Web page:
19 Jan.

Manchester lab develop more sustainable and rapid route to future medicines

Researchers at The University of Manchester have developed a new powerful and sustainable method of combining enzymes found in nature with non-toxic synthetic catalysts to deliver important chemical building blocks needed for the production of pharmaceuticals as well as other valuable chemicals.

New research published today in Nature communications describes the use of natural enzymes and earth-abundant and non-toxic transition metal-catalysts to forge organic molecules, creating what is known as an amide bond, in a more efficient and sustainable manner.

Amide bonds are very important both in natural and non-natural molecules. All living organisms are made up of proteins that are held together by amide bonds which link carbon and nitrogen atoms of amino acid building blocks. Amide bonds are also present in many important pharmaceuticals that help to keep the population healthy, agrochemicals that increase crop yields and materials such as textiles.

Traditional chemical processes used to create amide bonds are unsustainable, rely on non-renewable ingredients, harmful and wasteful reagents, along with dangerous solvents, all of which lead to difficulties in purification and waste processing. To overcome these problems a team of scientists from the University of Manchester created a new method for combining natural and synthetic catalysts to overcome these issues.

Jason Micklefield Professor of Chemical Biology in the Manchester Institute of Biotechnolgy (MIB) who led the team said: “We are confident that the integrated approach we have developed can deliver important chemicals using environmentally friendly conditions at an industrial scale.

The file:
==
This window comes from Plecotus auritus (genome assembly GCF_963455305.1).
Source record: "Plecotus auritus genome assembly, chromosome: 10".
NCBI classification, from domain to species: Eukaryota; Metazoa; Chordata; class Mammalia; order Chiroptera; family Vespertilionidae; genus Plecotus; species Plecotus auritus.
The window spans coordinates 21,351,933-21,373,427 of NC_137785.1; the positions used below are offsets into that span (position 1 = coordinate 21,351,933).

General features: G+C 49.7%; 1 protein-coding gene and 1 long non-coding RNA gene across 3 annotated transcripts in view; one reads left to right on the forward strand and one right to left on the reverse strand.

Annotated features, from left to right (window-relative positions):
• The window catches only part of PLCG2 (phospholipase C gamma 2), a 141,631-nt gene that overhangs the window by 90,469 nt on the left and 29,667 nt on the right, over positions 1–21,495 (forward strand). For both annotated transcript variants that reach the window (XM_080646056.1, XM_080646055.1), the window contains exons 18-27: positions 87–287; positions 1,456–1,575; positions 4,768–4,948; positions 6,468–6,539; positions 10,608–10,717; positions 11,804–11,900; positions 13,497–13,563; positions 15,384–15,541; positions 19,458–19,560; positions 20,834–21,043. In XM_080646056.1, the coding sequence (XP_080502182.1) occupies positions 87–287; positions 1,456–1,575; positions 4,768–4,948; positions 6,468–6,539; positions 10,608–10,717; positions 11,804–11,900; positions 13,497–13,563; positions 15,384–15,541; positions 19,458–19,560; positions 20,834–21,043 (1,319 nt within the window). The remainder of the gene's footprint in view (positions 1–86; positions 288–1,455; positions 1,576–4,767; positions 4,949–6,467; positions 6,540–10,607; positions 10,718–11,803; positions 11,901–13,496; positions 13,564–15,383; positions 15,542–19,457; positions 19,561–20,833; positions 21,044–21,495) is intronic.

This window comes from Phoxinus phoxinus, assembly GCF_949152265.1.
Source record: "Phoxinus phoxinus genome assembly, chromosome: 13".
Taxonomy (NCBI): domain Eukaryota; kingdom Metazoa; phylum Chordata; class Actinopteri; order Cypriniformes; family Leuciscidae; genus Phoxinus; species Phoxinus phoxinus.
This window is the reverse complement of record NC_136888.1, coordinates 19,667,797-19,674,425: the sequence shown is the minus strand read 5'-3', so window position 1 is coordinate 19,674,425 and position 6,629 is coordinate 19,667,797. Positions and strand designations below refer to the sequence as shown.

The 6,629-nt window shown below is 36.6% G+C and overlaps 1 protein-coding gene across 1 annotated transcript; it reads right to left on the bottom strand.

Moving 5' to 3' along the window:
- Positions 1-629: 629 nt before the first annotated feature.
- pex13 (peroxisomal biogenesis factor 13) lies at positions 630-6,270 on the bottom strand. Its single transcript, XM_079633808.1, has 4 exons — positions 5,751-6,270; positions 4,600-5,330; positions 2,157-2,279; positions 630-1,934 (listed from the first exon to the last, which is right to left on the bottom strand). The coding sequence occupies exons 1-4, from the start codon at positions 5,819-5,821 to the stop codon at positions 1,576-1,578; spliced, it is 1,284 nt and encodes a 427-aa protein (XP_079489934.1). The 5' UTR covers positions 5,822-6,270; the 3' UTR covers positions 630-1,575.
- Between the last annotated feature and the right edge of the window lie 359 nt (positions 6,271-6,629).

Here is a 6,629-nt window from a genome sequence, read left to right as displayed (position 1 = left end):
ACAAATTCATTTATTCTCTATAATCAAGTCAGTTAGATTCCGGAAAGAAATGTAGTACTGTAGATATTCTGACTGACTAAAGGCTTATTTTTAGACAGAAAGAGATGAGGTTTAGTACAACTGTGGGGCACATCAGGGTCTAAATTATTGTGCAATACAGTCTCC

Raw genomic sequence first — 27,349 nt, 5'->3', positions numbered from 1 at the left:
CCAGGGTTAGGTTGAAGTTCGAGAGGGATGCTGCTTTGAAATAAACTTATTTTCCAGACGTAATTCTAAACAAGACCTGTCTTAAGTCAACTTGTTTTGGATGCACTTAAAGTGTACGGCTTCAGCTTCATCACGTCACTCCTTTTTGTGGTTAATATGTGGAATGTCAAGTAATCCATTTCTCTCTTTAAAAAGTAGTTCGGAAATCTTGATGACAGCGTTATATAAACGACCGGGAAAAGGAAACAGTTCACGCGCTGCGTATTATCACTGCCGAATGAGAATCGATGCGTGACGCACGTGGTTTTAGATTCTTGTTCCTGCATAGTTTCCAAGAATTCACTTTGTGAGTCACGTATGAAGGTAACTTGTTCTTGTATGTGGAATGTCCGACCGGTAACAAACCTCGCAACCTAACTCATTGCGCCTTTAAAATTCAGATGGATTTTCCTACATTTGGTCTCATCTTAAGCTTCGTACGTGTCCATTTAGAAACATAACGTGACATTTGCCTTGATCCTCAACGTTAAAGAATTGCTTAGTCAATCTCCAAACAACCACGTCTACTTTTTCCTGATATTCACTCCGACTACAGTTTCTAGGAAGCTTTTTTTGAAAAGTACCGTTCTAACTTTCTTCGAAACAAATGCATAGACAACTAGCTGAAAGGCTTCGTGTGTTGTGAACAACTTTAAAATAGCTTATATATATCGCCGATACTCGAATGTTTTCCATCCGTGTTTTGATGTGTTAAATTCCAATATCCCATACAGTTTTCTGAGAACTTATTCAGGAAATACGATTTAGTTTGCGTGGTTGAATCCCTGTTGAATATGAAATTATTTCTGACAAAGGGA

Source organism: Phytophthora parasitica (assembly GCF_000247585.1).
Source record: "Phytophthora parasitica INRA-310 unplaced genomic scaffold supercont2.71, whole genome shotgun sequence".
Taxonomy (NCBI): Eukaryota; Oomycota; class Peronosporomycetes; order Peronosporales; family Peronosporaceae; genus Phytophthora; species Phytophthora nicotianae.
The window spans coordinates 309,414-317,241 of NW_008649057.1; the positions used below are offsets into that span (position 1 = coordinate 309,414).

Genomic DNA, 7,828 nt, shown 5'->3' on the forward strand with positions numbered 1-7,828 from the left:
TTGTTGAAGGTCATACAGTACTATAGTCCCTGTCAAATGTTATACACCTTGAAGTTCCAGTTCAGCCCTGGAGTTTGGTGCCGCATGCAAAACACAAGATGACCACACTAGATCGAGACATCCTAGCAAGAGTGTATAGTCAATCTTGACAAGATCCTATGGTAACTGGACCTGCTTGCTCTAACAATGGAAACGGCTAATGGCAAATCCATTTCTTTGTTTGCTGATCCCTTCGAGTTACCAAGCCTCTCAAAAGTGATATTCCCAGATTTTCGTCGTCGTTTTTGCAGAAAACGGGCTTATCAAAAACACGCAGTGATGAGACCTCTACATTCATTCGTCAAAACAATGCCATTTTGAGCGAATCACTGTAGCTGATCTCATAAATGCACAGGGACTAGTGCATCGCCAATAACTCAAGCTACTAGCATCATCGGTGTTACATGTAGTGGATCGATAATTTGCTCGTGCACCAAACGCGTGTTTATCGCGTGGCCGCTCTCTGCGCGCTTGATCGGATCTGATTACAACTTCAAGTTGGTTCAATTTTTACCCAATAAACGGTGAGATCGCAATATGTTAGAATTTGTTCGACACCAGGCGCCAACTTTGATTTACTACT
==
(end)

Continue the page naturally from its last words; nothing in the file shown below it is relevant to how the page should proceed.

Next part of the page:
“We used bacterial cells with enzymes produced inside. Using cells prevents the enzymes coming into contact with the metal catalyst which can cause mutual deactivation. This enables very efficient production of diverse and important amide products.”

Research Fellow and co-author of the study Luis Bering added: “The main advantage is our process can be carried out in water instead of organic solvents that are normally used, which are toxic, flammable, harmful to user and damaging to the environment. Additionally, most existing methods are not selective, require multiple steps and lead to by-products. Our method overcomes these issues, delivering the valuable amides product we need in a clean and high yielding single process.”

The researchers used nitrile hydratase enzymes in combination with non-toxic and earth abundant copper metal catalysts. It is not normally possible to combine these different catalysts as they inactivate each other, hence they are usually used in costly multi-step processes. The team found that by using bacterial cells with the enzyme inside they were able to overcome the compatibility issues and develop an integrated process providing a more direct and environmentally friendly route. The researchers envisage that such integrated processes can revolutionise the way we make molecules for a more sustainable future.

The paper: Merging Enzymes with Chemocatalysis for Sustainable Amide Bond Synthesis. L. Bering, E. J. Craven, S. A. Sowerby Thomas, S. A. Shepherd & J. Micklefield, is published in Nature Communications 2022

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